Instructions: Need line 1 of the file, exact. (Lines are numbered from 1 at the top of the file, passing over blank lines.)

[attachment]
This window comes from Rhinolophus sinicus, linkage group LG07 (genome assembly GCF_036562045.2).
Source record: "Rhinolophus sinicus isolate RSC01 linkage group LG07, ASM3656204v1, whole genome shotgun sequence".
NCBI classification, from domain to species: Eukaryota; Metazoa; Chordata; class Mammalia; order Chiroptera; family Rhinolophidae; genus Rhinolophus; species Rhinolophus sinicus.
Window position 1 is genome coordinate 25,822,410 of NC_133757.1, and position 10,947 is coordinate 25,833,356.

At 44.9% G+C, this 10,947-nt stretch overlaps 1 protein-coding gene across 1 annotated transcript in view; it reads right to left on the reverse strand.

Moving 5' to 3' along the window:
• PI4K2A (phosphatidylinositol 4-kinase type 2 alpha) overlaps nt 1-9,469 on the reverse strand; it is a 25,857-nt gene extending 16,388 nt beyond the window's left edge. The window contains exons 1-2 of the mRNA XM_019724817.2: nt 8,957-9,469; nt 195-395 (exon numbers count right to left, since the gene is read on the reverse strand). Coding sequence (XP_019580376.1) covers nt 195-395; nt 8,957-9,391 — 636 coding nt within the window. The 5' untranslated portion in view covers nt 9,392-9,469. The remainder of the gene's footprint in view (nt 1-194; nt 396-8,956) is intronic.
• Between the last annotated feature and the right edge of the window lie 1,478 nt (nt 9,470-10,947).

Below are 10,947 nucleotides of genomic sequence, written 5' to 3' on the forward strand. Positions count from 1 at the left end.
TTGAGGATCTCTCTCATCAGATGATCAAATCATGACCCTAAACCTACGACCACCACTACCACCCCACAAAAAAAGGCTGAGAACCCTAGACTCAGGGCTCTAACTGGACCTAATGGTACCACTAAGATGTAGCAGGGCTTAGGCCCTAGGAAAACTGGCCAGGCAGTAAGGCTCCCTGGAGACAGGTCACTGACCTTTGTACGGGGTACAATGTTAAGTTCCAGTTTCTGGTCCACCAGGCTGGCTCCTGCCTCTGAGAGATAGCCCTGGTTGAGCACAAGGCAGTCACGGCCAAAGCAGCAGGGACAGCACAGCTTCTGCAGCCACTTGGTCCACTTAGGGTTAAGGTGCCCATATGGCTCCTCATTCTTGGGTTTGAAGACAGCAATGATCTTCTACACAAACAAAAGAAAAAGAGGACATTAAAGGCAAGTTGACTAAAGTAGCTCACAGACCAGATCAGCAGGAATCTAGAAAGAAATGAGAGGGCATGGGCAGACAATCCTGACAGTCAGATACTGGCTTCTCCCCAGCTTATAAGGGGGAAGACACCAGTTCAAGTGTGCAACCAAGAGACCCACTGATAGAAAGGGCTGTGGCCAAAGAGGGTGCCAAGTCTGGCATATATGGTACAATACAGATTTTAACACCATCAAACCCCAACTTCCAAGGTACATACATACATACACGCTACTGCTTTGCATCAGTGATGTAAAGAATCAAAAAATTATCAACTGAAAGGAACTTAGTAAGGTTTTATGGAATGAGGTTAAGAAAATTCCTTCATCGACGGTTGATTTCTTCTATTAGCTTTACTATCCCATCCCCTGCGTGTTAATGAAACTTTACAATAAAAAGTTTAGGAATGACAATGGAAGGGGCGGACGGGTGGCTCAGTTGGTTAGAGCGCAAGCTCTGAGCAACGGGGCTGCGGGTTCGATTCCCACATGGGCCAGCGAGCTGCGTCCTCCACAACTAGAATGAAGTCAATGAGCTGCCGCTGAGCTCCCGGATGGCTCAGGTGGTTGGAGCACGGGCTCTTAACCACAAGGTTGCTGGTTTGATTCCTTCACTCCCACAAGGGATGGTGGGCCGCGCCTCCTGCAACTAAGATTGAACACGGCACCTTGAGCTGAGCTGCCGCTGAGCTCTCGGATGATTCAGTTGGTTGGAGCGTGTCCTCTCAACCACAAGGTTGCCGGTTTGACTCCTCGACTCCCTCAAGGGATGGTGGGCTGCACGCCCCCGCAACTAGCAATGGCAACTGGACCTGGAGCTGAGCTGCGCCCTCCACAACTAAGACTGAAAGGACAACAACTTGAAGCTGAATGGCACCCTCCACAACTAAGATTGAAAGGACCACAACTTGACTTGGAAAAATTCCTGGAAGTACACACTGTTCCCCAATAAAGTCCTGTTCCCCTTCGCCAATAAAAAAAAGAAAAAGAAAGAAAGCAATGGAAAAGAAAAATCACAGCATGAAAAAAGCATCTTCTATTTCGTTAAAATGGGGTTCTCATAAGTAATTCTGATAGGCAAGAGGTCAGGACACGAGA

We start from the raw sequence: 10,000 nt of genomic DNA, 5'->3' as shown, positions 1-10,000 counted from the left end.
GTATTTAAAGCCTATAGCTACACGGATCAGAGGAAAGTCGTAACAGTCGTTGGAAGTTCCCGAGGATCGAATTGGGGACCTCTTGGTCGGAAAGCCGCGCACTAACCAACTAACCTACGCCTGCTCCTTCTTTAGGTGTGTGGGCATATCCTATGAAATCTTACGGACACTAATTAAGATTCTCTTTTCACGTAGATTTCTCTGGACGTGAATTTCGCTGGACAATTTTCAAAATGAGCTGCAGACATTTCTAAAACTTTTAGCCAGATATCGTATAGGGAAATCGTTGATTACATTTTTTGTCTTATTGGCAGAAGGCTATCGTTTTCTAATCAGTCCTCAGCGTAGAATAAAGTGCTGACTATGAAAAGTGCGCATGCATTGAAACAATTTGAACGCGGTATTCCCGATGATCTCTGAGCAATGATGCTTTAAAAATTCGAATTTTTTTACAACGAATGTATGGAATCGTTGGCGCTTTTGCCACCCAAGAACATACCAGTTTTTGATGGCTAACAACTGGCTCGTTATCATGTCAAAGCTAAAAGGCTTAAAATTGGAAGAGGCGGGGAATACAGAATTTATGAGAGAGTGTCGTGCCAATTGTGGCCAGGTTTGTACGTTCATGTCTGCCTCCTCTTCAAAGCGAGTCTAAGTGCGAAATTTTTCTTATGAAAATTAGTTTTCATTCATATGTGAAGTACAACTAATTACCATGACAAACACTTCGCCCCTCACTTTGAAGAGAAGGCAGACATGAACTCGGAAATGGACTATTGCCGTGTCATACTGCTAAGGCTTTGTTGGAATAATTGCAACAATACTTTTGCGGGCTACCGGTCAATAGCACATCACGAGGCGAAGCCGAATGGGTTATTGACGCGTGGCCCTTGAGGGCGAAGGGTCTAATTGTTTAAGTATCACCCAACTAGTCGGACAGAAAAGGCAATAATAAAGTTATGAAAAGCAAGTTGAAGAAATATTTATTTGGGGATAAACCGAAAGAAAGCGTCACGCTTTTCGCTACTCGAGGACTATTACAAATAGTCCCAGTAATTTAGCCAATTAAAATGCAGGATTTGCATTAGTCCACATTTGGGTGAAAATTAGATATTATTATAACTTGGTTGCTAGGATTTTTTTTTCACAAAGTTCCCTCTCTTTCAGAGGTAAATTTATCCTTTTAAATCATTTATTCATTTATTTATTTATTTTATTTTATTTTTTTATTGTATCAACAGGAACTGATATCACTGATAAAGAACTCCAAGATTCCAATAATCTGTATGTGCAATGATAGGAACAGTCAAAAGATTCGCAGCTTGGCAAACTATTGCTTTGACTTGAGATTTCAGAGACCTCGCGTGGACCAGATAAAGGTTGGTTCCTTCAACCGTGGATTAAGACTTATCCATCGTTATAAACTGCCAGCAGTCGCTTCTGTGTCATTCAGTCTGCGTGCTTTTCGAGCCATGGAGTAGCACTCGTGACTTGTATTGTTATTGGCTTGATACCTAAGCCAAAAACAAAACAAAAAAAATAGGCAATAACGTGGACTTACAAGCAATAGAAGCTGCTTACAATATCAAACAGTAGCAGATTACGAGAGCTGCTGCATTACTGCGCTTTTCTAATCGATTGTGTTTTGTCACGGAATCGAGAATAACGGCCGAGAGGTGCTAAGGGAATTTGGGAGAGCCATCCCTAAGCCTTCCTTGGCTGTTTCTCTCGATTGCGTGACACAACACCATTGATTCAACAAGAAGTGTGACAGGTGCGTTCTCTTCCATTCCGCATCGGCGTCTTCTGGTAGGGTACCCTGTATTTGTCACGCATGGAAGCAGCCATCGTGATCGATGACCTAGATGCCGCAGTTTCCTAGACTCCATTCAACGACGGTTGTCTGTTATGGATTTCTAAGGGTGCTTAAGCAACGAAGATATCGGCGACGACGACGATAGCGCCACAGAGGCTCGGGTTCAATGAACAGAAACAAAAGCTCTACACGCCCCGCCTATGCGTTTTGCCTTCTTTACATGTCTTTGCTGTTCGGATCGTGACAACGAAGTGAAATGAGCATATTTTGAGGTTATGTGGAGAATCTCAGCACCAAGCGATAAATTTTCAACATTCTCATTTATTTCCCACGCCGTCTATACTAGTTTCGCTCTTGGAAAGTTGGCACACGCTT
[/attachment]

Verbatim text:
This window comes from Rhinolophus sinicus, linkage group LG07 (genome assembly GCF_036562045.2).